The Stonewall Dutch is one of the most fun, aggressive and versatile defenses for black against 1.d4.
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The Dutch Defense is a very powerful weapon to add to your repertoire. It’s an opening system rather than an opening with an exact move order, and it can be reached via many different moves, and played against many different openings white chooses.
It can be employed against the Reti, English, and even Nimzo-Larsen, but the main line Dutch is played against d4.
The idea behind the Dutch is to challenge the center straight away by playing f5, thus taking control of the e4 square, and making it very hard for white to expand in the center. The downside of the move f5 is that it weakens the black king in more ways than one. It weakens the seventh rank, and both diagonals looking at f7.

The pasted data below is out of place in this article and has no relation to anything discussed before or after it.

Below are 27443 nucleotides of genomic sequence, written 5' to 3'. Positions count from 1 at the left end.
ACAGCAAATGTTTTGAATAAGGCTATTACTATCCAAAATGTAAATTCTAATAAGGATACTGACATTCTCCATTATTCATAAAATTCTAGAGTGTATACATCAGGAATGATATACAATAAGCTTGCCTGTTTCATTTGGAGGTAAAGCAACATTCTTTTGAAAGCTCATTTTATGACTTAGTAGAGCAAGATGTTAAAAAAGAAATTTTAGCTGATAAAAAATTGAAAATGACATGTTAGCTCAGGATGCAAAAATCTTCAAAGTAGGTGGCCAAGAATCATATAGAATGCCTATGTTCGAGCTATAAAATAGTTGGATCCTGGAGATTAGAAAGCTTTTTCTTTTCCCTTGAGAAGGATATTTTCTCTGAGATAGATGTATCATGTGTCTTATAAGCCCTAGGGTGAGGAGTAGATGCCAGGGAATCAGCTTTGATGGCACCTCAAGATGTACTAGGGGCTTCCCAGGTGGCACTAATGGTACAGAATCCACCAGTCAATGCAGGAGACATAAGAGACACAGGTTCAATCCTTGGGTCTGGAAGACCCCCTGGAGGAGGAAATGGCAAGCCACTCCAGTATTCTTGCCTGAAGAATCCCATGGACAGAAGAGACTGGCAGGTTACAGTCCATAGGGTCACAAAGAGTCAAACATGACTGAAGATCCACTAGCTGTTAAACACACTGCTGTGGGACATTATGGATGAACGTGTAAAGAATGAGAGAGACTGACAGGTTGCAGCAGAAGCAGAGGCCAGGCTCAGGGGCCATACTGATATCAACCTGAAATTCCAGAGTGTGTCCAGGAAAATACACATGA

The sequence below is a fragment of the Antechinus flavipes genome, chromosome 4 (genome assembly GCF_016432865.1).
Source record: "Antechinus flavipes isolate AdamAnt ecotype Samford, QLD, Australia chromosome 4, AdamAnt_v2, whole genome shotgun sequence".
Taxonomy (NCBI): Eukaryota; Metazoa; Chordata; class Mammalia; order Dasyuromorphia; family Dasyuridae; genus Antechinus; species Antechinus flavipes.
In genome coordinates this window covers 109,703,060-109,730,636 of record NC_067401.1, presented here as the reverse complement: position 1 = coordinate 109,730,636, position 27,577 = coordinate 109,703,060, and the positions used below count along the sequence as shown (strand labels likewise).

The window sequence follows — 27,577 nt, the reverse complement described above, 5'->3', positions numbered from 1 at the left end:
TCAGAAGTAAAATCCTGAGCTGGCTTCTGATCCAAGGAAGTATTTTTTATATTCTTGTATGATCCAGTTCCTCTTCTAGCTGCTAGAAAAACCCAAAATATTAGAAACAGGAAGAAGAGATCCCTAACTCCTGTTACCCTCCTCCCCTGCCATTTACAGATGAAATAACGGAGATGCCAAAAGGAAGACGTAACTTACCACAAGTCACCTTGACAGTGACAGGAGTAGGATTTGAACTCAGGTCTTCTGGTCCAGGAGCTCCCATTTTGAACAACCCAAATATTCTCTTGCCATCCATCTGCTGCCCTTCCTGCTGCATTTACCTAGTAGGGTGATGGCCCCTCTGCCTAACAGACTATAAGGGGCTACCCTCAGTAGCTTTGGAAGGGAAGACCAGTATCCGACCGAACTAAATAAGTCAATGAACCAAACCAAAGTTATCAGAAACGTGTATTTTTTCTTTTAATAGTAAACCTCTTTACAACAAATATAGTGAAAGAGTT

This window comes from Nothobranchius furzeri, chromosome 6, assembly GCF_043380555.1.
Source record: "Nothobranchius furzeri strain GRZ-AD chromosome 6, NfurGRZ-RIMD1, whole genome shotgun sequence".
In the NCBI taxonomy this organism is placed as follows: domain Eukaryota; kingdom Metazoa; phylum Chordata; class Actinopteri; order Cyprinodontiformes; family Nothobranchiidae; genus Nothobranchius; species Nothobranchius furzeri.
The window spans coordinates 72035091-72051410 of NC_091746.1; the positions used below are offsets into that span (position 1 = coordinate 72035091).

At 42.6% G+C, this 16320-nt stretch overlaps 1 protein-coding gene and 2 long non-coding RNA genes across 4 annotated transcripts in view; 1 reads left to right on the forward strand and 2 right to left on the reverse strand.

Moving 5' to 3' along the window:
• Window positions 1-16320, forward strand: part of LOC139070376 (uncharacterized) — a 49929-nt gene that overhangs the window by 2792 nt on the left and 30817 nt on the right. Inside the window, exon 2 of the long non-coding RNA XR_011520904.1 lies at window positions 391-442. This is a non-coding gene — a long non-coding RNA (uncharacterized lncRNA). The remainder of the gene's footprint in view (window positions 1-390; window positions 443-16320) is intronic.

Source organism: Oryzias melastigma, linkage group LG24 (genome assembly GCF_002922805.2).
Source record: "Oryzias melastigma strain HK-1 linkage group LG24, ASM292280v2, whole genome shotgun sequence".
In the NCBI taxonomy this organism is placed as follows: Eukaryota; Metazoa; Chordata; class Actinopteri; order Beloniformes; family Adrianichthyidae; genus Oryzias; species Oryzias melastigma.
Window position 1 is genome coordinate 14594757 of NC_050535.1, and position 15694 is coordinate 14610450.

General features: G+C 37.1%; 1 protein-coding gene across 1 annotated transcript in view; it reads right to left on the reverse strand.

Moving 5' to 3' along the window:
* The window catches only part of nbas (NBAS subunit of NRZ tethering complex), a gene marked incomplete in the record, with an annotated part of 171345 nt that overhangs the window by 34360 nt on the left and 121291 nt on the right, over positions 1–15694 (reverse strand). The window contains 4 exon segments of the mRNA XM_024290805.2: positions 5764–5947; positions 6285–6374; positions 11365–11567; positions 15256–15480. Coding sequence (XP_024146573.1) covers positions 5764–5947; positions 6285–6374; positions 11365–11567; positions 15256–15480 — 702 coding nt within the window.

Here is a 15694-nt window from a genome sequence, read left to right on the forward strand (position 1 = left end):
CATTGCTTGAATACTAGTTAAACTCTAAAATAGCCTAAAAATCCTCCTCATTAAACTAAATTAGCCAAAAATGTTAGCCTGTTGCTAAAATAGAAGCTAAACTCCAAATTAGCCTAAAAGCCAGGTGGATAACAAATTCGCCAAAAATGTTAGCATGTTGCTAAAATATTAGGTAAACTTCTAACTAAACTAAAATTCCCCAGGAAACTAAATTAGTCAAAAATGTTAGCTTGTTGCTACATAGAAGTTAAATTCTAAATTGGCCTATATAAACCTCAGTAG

Both sides have plenty of options at their disposal after the starting moves 1.d4 f5. White could choose to enter the main lines, but he could also play the London system (with Bf4), the Raphael variation (with Nc3), the aggressive Staunton Gambit (with e4, giving up a pawn), or the Hopton attack (Bg5). The normal way for white to play, though, is with c4, g3 and Bg3.
Against these main setups for white black can choose between three different systems withing the Dutch defense; the Leningrad Dutch, the Classical Dutch, and the Stonewall Dutch.
The Stonewall Dutch is perhaps the most controversial and complex of the three. It’s also an opening for those who are willing to invest time into learning the plans and ideas, rather than simply memorizing a few opening lines.
It’s a system opening, and a setup characterized by a wall of pawns on f5, e6, d5, and c6; an impenetrable blockade which white cannot break through from easily.
There are upsides and downsides to the Stonewall, as is the case with all other openings. the upsides are space and control of the center, as well as attacking prospects on the kingside. The downsides are weak dark squares and a bad light squared bishop, which are both consequence of putting all the pawns on light squares.